HaLakhma Anya – This is the bread of affliction that our fathers ate in the land of Egypt. All who are hungry, come and eat! All who are in need, come and join in celebrating Pesach! This year we are here, next year we will be in the land of Israel! This year we are slaves, next year we will be free men! (Passover Haggadah)
This is the Bread of Poverty! Of material poverty and affliction. Of spiritual poverty and cynicism. It is the bread our ancestors ate in bondage.
This bread, the very same bread, is the Bread of Redemption! We brought it out of Egypt, it tasted like Bread from Heaven. The bread did not change. Our awareness of its Source did!
The morning after the Seder. The long prayer service had just ended. Everyone was still dizzy from the wine, exhausted from the long night. But it was great. Another Seder! Another Pesach! Everyone was elated. Everyone except one.
“I’m glad that’s over with,” he grumbled. “I just can’t take all that wine, and the Matzah gives me constipation. And what’s the need to say all that Haggadah? Can’t the rabbis take us into consideration? Oh well, it’ll be over in a week. Before you know it, we’ll be back to routine.”
Stunned by the outburst, the others looked on in consternation. No one wanted to embarrass him, but no one knew how to approach him. Looking at him in silence, they all sighed.
What a pity. For him it was just another Seder… just another Pesach…
Two people can externally experience the same event. The one who is spiritually impoverished will perceive affliction and suffering. Internally he will taste the dryness of a Godless experience. The one who is aware of the Source of all events will perceive Benevolent Providence. He will gain insight into God’s Infinite Unity, and see how it is expressed through the multitude of human events and worldly phenomena.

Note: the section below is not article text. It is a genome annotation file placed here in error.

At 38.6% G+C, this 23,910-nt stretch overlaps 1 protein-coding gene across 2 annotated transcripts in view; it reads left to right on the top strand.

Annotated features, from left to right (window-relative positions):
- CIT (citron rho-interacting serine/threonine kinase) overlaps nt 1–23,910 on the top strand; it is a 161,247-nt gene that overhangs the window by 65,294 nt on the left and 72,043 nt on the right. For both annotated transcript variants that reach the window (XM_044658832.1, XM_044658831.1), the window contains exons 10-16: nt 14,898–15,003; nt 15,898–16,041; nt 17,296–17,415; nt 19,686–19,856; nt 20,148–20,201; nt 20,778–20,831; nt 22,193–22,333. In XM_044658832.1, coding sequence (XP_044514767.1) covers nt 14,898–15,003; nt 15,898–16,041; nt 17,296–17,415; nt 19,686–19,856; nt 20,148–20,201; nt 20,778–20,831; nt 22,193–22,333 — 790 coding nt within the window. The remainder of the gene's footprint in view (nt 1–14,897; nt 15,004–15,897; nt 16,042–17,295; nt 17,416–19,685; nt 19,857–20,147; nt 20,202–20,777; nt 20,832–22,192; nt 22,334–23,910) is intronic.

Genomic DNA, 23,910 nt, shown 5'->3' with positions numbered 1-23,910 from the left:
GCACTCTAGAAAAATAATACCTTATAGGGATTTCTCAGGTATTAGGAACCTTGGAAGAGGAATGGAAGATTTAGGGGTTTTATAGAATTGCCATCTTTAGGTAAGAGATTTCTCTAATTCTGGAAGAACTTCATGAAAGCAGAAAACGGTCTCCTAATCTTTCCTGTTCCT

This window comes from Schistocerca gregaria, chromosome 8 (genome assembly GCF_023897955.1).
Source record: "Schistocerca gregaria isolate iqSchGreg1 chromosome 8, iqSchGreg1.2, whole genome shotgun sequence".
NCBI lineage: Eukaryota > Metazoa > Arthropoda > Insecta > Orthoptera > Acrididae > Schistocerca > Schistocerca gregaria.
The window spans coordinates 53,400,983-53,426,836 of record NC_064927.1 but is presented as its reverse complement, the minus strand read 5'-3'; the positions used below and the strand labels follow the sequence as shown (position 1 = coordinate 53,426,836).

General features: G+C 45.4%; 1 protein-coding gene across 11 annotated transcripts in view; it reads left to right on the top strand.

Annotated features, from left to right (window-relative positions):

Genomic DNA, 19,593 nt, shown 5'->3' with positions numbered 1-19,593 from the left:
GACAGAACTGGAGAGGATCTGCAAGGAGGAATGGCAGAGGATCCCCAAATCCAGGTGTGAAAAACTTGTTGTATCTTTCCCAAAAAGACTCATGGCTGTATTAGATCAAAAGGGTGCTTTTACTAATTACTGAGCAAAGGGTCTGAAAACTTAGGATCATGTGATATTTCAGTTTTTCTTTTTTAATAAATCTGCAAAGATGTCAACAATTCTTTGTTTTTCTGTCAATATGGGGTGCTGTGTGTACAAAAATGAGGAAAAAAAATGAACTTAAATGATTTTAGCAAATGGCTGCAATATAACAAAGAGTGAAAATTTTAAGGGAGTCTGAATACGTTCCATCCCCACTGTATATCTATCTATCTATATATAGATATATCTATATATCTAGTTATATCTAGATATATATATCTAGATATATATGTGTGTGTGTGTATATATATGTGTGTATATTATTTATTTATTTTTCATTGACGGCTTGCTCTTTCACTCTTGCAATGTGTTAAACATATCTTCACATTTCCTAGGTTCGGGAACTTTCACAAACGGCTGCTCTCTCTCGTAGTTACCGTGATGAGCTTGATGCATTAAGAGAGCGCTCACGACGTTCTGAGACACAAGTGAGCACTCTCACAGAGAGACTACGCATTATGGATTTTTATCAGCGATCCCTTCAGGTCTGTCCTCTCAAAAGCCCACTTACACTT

This is the “Bread of Experience.” It’s a matter of taste.
We call out to those who are still grappling in the exile of spiritual poverty: Come! Let us partake of the Bread of Experience. Let us together learn how to “eat,” how to taste life, to experience God throughout. It may still be painful, but next year in the Land of Israel! It is only a matter of time. Next year we will experience true freedom.
Throughout the year, the physical reality of our bread is Chametz – leavened, fermented bread. It is indicative of – indeed, it is the cause of – the fermentation of our thoughts. What we eat and how we eat it influences our mental processes. Eating just for pleasure or the alleviation of hunger is beneath the level of man. Our thought processes sink below human level and we fall prey to undesirable fantasies.
We must therefore break those spontaneous thoughts the moment we become aware of them. We must not allow them to rise to our human consciousness. Year-round, we recite a blessing first, and only then partake of our food. Through the blessing, we become aware of the higher meaning of human consumption. Then we can “break bread” – break off those unwanted thoughts.
On Pesach, we eat Matzah. Unfermented bread, unfermented thoughts. It is symbolic of true human consumption. We break it even before a blessing is recited. We show that with “Matzah,” we can abruptly break off undesired thoughts and keep our minds pure.
“This is the Bread of Declaration!” – our food for thought.
Through the Lechem Oni, the broken bread, we come to its second aspect: The Bread of Declaration. By harnessing our eating habits – by harnessing our thought processes – we can express ourselves before God. We are free of disturbing thoughts. Now we can sit down to the Seder to recount, experience and declare the wonders of the Redemption.
Based on Likutey Halakhot, Betziat HaPat 3:2-3
Pesach kasher v’samei’ach! A happy and kosher Passover to all!